Prospect of no-deal Brexit exercises attendees on first day of Dublin Horse Show
People who work with horses close to the Border say their industry has been ‘abandoned’
Kevin Skelly, Ivan Ryan and Joseph Coyle (at the far side of the horse), all from Rolestown, Dublin, with Pushkin, (Smurf) at the opening day of the Dublin Horse Show in the RDS, Ballsbridge. Photograph: Dara Mac Dónaill
Speaking at the Dublin Horse Show on Wednesday, Hugh McCusker from Co Armagh said the sport has been “abandoned” in Brexit negotiations and called for guidelines to secure the future of the industry.
Mr McCusker said the UK crashing out of the EU would result in horses entering the Republic having to undergo tests to cross the Border, at a cost of between £300 and £400 each time.
“We have to get a vet, there has to be blood tests taken, the horse will then have to go and be inspected when it goes south,” he said. “Horses that go to the North, there’s no problem, they go straight through but they will have to go through that process to come back down to the south; even if it was just for a one-day event.”
He added: “The majority of our horses is for a leisure [activity]. They cannot afford that sort of money. If we have a no-deal, it will be detrimental to the horse industry within Ireland.”
Approximately 15 per cent of Irish horses come from the North each year, and international horses must come to the Republic via the UK due to animal welfare laws.
“Every other aspect [of Brexit] has been looked at, but the horse side of things has not. Without a doubt, we’ve been abandoned in the negotiations. It would be nice just to get our views heard and to get some sort of guidelines,” he said.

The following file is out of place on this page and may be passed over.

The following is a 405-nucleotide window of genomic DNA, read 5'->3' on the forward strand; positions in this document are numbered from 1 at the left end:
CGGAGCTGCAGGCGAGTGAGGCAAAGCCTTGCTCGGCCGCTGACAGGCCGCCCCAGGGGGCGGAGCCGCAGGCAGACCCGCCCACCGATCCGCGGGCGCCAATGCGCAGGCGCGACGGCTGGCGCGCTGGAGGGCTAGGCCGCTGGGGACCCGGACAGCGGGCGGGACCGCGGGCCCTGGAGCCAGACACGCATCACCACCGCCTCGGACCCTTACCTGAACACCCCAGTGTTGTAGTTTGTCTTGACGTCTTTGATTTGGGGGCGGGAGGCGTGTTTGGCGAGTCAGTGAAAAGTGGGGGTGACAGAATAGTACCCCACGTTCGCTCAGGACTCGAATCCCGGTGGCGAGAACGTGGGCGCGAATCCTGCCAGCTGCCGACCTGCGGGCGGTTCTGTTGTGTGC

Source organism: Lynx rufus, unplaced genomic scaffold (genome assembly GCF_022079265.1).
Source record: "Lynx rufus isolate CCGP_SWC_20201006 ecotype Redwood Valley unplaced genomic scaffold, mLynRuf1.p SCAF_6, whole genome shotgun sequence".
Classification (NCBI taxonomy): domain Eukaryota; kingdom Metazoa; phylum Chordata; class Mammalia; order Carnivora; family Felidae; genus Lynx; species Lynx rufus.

The Northern Ireland Horse Board has proposed that a licence-plate system, similar to those on cars, comes into place for horses in the case of a no-deal.
The Horse Show was officially opened in the RDS in Dublin on Wednesday by Paul McAuliffe, the Lord Mayor of Dublin, who arrived by horse-drawn carriage.
The event, which is celebrating the 100th anniversary of women first being allowed to show jump, is running until August 11th. About 100,000 people are expected to attend over the five days.
Wednesday’s programme included the Minerva Stakes International Competition 2, which was won by Irishman Cian O’Connor.
Stuart Clarke, who runs Cavan Equestrian Centre, close to the Border, said extra tariffs to check horses coming into the south could “cripple” the industry.
“To put €300, that would definitely stop a horse travelling from the North to Cavan or Mullingar, that would cripple it. It is scary because there is the potential for a disastrous result but I am really hoping that there will be common sense seen,” he said.
“We are where we are, we’re there now since 1983 running events. We’ve spent about €15 million on the premises since its conception in 1983. We can’t move our location so we have to make it work the best we can where we are,” he added.
However, Mr Clarke said while a no-deal Brexit might result in Irish breeders earning less for their animals, he doesn’t believe UK buyers will stop engaging with Ireland altogether.
“If [the UK goes] out with a no-deal, or whatever the scenario is, I don’t think the people who buy horses are going to stop,” he said. “There maybe extra paperwork, extra tariffs or duty, which could weaken their spending power, and which would weaken the price to the seller here in Ireland. That could be the effect but I don’t think it [buying from Ireland] is going to stop.”